We get contacted on a regular basis by either the parent or adult child advising us that they heard from someone somewhere that the child needs to be added on title to the parent’s property as a joint owner to avoid probate fees (estate administration taxes) when the parent passes away. They have been told that this is a simple process and would like to schedule a meeting with the lawyer tomorrow to sign the documents and have the child added on title asap.
But, this isn’t as straightforward as it seems. Adding a child on title to a parent’s property as a joint owner can be risky, and has a number of draw backs for both the parent and child that must be considered.
Under the law, when an adult child is added as a joint owner on a parent’s property, there is a presumption of a resulting trust. This means that it is presumed that the child is holding their interest in trust for the parent. In order to rebut this presumption, the child would have to establish that they had a real beneficial interest in the property, which may include showing that the child actually lived at the property along with the parent, and/or contributed to the household expenses and mortgage payments (which we find is usually not the case), or that the parent truly did intend for the transfer to be a gift at the time that title was transferred.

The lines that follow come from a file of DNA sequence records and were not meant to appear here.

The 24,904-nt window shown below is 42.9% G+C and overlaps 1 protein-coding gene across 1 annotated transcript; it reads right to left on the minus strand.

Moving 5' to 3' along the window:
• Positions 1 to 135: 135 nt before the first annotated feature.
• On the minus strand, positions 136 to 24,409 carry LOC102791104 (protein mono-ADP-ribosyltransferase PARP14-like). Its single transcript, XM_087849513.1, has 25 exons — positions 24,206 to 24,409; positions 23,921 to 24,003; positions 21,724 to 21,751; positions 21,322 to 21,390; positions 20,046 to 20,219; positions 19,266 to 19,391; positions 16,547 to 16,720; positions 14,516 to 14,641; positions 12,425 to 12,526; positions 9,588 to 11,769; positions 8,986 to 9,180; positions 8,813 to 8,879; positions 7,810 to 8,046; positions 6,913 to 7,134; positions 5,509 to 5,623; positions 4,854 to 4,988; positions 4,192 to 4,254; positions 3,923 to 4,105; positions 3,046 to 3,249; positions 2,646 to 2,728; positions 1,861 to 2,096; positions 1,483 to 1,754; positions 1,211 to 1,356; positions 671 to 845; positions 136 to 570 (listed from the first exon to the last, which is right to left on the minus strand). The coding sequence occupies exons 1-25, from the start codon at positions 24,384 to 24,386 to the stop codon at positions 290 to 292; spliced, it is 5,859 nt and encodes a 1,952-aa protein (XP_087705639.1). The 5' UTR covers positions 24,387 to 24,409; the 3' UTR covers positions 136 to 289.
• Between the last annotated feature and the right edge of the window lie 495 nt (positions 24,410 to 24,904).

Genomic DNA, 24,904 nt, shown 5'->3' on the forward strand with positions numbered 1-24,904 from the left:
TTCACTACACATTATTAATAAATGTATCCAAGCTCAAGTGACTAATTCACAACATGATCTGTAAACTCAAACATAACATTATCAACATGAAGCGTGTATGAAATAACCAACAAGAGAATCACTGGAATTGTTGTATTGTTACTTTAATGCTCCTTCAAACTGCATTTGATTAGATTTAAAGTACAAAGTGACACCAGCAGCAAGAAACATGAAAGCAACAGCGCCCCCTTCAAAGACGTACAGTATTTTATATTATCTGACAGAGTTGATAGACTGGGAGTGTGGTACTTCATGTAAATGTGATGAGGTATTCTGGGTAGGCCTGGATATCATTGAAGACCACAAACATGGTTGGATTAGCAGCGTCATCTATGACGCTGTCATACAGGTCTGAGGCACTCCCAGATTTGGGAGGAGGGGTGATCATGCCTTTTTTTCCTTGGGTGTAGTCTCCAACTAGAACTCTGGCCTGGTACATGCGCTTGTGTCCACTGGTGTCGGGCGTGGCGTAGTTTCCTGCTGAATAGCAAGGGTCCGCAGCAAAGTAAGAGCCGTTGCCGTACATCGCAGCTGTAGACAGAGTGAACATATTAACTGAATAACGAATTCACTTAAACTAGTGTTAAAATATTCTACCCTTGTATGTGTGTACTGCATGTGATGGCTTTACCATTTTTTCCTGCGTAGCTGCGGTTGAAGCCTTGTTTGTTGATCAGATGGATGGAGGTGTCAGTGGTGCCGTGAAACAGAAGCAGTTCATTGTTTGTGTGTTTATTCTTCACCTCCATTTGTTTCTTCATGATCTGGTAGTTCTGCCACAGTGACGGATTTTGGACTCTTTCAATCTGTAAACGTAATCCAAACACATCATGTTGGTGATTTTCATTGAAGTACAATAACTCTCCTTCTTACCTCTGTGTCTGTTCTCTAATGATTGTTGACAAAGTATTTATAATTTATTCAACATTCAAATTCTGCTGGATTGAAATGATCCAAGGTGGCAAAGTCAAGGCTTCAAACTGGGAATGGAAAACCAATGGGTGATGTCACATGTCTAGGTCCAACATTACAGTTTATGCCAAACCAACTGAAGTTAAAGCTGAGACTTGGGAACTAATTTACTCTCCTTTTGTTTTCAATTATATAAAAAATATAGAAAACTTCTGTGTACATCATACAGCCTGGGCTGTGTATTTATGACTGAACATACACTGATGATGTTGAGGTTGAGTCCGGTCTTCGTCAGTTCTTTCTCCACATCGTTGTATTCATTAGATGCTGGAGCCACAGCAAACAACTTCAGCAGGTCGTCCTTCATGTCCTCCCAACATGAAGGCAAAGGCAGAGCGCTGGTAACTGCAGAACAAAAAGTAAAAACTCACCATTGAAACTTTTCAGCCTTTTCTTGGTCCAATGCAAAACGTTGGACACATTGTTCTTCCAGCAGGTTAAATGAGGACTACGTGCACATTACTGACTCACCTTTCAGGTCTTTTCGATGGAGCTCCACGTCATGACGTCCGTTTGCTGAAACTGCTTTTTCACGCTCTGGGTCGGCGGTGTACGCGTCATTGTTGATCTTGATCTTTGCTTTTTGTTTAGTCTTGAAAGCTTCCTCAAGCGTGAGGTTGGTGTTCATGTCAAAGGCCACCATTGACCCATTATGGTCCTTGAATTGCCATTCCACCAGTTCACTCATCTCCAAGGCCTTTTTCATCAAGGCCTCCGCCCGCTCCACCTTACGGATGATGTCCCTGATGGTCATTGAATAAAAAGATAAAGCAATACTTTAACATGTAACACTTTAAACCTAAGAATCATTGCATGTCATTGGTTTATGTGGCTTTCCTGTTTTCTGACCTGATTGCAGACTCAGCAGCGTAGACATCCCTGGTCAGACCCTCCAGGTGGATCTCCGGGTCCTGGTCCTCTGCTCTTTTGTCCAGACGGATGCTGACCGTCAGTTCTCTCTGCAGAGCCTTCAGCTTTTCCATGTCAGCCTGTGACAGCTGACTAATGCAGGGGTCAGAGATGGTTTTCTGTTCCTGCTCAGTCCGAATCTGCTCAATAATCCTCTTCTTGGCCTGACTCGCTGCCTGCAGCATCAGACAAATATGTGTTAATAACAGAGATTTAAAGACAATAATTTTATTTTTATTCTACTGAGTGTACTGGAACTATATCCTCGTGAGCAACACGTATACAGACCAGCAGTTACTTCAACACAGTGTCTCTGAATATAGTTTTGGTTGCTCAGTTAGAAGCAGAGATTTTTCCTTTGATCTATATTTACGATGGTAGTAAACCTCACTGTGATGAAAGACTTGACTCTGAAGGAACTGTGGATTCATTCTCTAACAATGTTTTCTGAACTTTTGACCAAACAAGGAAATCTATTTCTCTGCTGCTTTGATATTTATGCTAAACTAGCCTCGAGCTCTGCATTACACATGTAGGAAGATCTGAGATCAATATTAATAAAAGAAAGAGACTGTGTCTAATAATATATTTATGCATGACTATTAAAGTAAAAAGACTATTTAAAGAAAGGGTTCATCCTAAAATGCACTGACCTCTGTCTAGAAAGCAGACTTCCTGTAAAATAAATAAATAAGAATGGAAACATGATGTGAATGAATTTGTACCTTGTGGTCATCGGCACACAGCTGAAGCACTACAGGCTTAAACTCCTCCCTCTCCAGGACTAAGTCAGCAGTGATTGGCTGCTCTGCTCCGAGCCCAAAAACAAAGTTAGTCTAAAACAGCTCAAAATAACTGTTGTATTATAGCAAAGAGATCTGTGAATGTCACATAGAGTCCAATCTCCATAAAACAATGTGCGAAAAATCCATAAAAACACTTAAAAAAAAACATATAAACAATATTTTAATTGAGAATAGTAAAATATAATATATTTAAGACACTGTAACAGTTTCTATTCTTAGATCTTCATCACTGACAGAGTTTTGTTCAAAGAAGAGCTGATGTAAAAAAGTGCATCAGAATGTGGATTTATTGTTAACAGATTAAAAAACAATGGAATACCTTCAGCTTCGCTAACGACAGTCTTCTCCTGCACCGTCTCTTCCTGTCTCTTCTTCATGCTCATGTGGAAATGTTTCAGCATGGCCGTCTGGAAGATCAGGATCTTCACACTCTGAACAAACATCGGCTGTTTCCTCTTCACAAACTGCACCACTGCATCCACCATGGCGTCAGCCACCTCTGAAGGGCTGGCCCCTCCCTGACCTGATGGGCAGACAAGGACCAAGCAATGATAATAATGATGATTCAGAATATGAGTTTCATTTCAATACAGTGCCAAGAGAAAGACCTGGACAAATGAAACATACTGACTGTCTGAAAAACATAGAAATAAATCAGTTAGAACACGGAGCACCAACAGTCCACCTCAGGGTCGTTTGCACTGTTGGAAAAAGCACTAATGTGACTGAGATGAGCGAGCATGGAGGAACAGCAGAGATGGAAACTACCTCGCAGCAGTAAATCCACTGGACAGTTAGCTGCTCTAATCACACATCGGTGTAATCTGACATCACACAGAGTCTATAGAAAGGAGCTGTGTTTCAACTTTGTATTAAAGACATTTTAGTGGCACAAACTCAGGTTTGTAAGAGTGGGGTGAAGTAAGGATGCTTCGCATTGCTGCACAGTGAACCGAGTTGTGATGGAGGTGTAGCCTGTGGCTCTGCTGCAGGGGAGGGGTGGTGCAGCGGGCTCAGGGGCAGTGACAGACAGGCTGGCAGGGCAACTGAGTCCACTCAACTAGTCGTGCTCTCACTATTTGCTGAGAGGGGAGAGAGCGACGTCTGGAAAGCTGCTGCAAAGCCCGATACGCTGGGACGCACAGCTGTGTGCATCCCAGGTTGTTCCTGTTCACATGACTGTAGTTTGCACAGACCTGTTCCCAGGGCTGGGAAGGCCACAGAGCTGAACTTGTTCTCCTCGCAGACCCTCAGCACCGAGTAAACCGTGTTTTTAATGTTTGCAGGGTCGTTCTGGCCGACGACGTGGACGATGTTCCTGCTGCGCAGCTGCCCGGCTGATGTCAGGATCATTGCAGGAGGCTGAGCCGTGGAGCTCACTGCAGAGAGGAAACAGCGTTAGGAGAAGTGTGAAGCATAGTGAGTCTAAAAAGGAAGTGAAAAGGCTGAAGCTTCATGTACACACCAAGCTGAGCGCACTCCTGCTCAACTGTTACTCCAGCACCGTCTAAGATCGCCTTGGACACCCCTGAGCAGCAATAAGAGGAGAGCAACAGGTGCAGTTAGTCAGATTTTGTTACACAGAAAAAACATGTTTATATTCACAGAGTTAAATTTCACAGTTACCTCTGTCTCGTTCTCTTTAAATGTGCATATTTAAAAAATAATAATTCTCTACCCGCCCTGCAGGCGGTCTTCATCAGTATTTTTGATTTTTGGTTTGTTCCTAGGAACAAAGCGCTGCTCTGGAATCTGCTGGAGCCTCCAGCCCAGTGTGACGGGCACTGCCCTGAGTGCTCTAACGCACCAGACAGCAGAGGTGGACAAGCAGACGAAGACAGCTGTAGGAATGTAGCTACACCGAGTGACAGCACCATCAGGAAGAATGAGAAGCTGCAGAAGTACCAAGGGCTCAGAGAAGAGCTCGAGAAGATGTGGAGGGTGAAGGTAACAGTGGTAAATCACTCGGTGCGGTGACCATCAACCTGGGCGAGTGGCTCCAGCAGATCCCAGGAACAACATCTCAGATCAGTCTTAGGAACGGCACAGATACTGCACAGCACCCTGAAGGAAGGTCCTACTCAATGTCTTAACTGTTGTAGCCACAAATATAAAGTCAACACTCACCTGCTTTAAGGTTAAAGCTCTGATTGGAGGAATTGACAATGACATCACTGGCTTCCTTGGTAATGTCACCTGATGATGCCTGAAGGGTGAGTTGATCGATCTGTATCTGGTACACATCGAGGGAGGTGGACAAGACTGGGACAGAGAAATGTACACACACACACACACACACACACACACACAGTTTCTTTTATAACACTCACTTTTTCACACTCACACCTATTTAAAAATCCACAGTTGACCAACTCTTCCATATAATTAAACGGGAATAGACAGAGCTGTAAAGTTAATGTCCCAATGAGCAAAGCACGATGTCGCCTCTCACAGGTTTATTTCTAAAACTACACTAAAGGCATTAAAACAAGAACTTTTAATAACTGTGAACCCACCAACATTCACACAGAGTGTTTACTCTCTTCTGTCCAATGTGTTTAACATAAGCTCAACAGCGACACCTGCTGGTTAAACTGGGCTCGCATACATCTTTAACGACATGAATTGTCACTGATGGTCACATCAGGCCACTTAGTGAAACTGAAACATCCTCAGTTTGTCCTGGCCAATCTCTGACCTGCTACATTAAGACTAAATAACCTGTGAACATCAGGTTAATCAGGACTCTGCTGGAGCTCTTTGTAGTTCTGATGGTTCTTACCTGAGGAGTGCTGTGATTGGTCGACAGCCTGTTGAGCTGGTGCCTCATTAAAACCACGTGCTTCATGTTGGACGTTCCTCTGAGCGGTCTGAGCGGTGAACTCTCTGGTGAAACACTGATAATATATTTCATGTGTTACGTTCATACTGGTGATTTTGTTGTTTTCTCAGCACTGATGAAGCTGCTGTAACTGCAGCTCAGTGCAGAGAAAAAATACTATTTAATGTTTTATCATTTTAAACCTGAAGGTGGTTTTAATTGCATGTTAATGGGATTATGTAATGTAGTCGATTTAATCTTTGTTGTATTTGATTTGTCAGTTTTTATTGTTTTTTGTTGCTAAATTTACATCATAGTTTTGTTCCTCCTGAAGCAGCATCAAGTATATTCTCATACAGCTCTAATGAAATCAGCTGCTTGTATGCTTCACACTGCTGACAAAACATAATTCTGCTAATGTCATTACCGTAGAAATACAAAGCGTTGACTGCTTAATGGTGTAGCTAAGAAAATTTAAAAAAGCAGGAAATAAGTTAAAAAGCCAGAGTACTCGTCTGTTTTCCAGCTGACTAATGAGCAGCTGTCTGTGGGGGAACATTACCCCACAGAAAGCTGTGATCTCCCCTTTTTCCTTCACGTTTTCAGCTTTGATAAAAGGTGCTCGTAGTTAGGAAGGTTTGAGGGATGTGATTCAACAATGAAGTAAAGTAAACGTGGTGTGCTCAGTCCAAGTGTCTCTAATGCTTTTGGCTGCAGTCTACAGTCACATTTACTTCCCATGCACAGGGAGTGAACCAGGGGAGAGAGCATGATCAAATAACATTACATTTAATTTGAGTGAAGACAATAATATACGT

Additionally, other siblings who were not added on title could potentially be left out of the inheritance even though the parent had anticipated that the child on title would split the proceeds of the sale of the property amongst all of their children equally following death. Further, if the property is not the child’s principal place of residence, there could be capital gains tax implications for the child. Adding a child on title as a co-owner also exposes the property to potential creditors of the child and spousal claims if the child is married and subsequently divorces. Lastly, as the parent, you would lose full control over your home and would need obtain your child’s consent if you wanted to mortgage or sell your property in the future.
When you take all of these factors into consideration and when you consider that the amount of probate tax currently payable in Ontario on $1,000,000 is $14,250, depending on the circumstances, the parent may ultimately decide to simply deal with the property in their Will and let it fall into their estate.
To inquire about our Will & POA packages, contact us at firstname.lastname@example.org.
Werhun Law is a law firm located in Etobicoke serving the Greater Toronto Area. Werhun Law provides services primarily in residential and commercial real estate, mortgages, commercial leasing, and wills and estates. If you have any questions or are in need of legal services you can contact us at email@example.com.
The information in this post is for general informational purposes only. It does not constitute legal advice and does not create a solicitor-client relationship.